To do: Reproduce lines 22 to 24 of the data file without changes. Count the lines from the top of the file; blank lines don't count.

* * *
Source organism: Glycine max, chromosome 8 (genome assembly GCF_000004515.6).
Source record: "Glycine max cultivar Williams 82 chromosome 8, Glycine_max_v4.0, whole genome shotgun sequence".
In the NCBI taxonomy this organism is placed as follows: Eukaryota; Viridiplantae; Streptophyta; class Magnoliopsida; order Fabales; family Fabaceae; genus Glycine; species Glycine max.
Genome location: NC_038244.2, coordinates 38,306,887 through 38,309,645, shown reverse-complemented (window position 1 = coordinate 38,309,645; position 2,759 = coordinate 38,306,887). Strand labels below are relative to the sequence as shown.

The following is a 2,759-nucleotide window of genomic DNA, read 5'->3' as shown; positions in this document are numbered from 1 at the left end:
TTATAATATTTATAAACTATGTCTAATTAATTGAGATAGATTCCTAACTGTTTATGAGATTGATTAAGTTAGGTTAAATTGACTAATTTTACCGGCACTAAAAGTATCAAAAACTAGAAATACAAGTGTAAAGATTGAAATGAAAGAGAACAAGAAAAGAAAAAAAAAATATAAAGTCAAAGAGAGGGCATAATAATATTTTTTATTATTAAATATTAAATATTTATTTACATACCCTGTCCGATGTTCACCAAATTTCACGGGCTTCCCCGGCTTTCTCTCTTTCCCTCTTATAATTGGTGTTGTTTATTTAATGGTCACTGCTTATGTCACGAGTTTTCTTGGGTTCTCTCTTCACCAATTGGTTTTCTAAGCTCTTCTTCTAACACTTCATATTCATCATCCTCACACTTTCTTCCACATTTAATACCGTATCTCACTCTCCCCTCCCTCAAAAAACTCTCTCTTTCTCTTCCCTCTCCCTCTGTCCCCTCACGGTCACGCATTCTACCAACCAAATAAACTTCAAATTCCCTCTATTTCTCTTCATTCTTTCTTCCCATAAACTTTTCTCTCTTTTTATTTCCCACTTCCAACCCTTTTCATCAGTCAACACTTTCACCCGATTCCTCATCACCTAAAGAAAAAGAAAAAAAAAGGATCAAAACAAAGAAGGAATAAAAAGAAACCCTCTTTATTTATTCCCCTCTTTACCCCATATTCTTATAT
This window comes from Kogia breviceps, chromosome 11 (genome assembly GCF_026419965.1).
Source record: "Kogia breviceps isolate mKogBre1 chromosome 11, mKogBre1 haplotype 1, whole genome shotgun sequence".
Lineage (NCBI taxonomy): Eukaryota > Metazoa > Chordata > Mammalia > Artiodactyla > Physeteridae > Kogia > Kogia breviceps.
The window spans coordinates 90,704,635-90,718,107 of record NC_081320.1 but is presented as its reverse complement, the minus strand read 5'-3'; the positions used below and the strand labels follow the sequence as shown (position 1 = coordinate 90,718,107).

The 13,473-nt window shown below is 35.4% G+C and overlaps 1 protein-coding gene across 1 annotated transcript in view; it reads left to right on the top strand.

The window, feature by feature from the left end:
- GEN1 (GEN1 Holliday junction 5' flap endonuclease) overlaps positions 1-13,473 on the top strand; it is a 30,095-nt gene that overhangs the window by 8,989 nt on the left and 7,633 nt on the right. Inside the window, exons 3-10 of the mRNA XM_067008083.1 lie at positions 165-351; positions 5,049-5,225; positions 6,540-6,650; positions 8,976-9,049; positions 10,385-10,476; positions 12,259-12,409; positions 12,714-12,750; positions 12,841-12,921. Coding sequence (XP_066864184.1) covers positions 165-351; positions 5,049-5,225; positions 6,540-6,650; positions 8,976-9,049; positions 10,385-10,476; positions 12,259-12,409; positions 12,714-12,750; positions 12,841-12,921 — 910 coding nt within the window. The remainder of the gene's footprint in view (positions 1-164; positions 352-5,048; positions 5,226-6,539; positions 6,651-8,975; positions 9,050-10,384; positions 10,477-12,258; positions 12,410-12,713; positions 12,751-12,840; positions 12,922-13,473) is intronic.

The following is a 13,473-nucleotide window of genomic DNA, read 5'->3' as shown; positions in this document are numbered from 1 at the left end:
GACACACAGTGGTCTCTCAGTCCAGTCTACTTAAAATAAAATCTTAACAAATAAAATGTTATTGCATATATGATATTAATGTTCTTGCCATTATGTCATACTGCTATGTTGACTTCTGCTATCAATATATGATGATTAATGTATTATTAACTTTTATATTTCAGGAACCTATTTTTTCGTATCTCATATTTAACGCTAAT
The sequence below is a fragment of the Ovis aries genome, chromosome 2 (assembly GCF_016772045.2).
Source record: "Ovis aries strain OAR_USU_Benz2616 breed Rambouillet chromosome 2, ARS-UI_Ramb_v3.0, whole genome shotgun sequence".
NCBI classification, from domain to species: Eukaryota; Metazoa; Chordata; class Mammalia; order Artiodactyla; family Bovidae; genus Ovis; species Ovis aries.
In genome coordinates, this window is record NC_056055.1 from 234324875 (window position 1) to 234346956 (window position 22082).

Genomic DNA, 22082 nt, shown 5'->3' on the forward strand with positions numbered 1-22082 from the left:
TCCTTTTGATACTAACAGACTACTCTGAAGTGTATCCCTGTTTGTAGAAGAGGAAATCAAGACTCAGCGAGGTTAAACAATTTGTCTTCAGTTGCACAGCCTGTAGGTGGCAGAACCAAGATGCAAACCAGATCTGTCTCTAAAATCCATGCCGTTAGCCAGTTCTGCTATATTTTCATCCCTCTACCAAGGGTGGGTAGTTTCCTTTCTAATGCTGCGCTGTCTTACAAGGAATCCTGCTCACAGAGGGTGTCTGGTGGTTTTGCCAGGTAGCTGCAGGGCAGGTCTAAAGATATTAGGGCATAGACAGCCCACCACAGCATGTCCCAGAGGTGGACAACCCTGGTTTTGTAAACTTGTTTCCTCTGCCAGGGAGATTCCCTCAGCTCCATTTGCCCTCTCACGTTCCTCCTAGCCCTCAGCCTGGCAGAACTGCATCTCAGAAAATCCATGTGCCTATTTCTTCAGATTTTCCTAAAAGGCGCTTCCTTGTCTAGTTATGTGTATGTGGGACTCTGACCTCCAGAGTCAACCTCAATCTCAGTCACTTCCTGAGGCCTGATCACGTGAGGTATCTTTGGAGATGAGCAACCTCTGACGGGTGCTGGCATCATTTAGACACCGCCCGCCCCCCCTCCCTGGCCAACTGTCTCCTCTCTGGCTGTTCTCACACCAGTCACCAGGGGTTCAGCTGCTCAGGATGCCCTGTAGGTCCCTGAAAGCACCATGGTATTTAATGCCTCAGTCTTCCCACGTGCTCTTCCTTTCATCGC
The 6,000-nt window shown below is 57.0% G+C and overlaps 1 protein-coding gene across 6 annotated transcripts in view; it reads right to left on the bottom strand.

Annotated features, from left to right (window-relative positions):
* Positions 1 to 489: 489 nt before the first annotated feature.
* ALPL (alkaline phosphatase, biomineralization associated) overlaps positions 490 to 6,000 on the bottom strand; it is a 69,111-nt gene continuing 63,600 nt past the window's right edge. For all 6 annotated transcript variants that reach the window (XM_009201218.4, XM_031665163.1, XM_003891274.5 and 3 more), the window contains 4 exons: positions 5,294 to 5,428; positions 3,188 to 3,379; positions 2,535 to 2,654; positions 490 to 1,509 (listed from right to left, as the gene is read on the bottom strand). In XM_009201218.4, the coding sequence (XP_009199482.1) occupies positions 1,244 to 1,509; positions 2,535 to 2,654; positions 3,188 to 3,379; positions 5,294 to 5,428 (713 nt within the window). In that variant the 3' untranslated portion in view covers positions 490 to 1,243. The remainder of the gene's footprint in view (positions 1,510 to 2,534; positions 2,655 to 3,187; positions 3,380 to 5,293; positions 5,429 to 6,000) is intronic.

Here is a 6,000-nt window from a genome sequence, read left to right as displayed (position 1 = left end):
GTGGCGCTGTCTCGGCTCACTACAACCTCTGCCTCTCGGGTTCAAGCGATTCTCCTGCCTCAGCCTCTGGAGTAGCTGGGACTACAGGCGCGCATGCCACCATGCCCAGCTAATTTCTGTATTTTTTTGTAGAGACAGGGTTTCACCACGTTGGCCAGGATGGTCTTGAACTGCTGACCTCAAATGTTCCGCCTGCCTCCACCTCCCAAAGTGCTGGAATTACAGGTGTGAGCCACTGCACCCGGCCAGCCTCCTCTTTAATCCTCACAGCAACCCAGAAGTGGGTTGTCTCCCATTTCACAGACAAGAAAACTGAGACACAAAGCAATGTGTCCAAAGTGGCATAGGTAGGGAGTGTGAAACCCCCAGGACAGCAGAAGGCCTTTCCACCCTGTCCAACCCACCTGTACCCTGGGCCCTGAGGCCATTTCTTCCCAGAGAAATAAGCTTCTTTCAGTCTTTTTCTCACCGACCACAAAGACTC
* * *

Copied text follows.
The 6,000-nt window shown below is 57.0% G+C and overlaps 1 protein-coding gene across 6 annotated transcripts in view; it reads right to left on the bottom strand.

Annotated features, from left to right (window-relative positions):
* Positions 1 to 489: 489 nt before the first annotated feature.